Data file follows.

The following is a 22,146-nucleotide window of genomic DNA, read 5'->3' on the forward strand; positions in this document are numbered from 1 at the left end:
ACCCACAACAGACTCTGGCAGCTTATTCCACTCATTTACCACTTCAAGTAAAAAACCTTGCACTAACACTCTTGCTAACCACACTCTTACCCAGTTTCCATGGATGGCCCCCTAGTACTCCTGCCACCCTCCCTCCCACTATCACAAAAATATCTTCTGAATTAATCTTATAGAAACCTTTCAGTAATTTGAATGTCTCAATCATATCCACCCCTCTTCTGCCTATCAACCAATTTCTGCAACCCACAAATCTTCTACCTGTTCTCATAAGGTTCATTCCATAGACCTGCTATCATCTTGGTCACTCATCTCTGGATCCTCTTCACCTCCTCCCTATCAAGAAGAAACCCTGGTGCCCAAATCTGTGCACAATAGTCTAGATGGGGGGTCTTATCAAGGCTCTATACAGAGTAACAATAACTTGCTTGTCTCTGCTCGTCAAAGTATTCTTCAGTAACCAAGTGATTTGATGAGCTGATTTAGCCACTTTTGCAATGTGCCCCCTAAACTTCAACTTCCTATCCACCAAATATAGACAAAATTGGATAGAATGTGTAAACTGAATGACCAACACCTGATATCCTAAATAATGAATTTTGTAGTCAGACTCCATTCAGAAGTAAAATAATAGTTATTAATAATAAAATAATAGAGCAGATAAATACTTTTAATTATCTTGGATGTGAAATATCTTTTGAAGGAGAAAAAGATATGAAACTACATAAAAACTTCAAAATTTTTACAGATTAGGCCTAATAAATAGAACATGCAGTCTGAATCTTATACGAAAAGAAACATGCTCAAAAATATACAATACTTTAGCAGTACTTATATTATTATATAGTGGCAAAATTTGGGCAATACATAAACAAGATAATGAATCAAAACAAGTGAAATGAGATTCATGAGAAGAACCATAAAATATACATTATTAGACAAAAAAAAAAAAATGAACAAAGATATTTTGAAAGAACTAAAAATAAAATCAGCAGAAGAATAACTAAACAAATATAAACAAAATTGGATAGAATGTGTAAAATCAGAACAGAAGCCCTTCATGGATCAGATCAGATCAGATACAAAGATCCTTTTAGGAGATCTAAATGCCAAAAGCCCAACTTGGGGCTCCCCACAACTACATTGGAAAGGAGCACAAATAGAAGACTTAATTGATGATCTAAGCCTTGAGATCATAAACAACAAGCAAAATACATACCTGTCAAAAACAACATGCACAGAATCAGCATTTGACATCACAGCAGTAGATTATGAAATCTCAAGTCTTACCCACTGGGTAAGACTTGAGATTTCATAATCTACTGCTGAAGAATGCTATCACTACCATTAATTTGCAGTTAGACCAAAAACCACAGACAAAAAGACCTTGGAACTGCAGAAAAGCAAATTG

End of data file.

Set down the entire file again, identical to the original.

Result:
The following is a 22,146-nucleotide window of genomic DNA, read 5'->3' on the forward strand; positions in this document are numbered from 1 at the left end:
ACCCACAACAGACTCTGGCAGCTTATTCCACTCATTTACCACTTCAAGTAAAAAACCTTGCACTAACACTCTTGCTAACCACACTCTTACCCAGTTTCCATGGATGGCCCCCTAGTACTCCTGCCACCCTCCCTCCCACTATCACAAAAATATCTTCTGAATTAATCTTATAGAAACCTTTCAGTAATTTGAATGTCTCAATCATATCCACCCCTCTTCTGCCTATCAACCAATTTCTGCAACCCACAAATCTTCTACCTGTTCTCATAAGGTTCATTCCATAGACCTGCTATCATCTTGGTCACTCATCTCTGGATCCTCTTCACCTCCTCCCTATCAAGAAGAAACCCTGGTGCCCAAATCTGTGCACAATAGTCTAGATGGGGGGTCTTATCAAGGCTCTATACAGAGTAACAATAACTTGCTTGTCTCTGCTCGTCAAAGTATTCTTCAGTAACCAAGTGATTTGATGAGCTGATTTAGCCACTTTTGCAATGTGCCCCCTAAACTTCAACTTCCTATCCACCAAATATAGACAAAATTGGATAGAATGTGTAAACTGAATGACCAACACCTGATATCCTAAATAATGAATTTTGTAGTCAGACTCCATTCAGAAGTAAAATAATAGTTATTAATAATAAAATAATAGAGCAGATAAATACTTTTAATTATCTTGGATGTGAAATATCTTTTGAAGGAGAAAAAGATATGAAACTACATAAAAACTTCAAAATTTTTACAGATTAGGCCTAATAAATAGAACATGCAGTCTGAATCTTATACGAAAAGAAACATGCTCAAAAATATACAATACTTTAGCAGTACTTATATTATTATATAGTGGCAAAATTTGGGCAATACATAAACAAGATAATGAATCAAAACAAGTGAAATGAGATTCATGAGAAGAACCATAAAATATACATTATTAGACAAAAAAAAAAAAATGAACAAAGATATTTTGAAAGAACTAAAAATAAAATCAGCAGAAGAATAACTAAACAAATATAAACAAAATTGGATAGAATGTGTAAAATCAGAACAGAAGCCCTTCATGGATCAGATCAGATCAGATACAAAGATCCTTTTAGGAGATCTAAATGCCAAAAGCCCAACTTGGGGCTCCCCACAACTACATTGGAAAGGAGCACAAATAGAAGACTTAATTGATGATCTAAGCCTTGAGATCATAAACAACAAGCAAAATACATACCTGTCAAAAACAACATGCACAGAATCAGCATTTGACATCACAGCAGTAGATTATGAAATCTCAAGTCTTACCCACTGGGTAAGACTTGAGATTTCATAATCTACTGCTGAAGAATGCTATCACTACCATTAATTTGCAGTTAGACCAAAAACCACAGACAAAAAGACCTTGGAACTGCAGAAAAGCAAATTG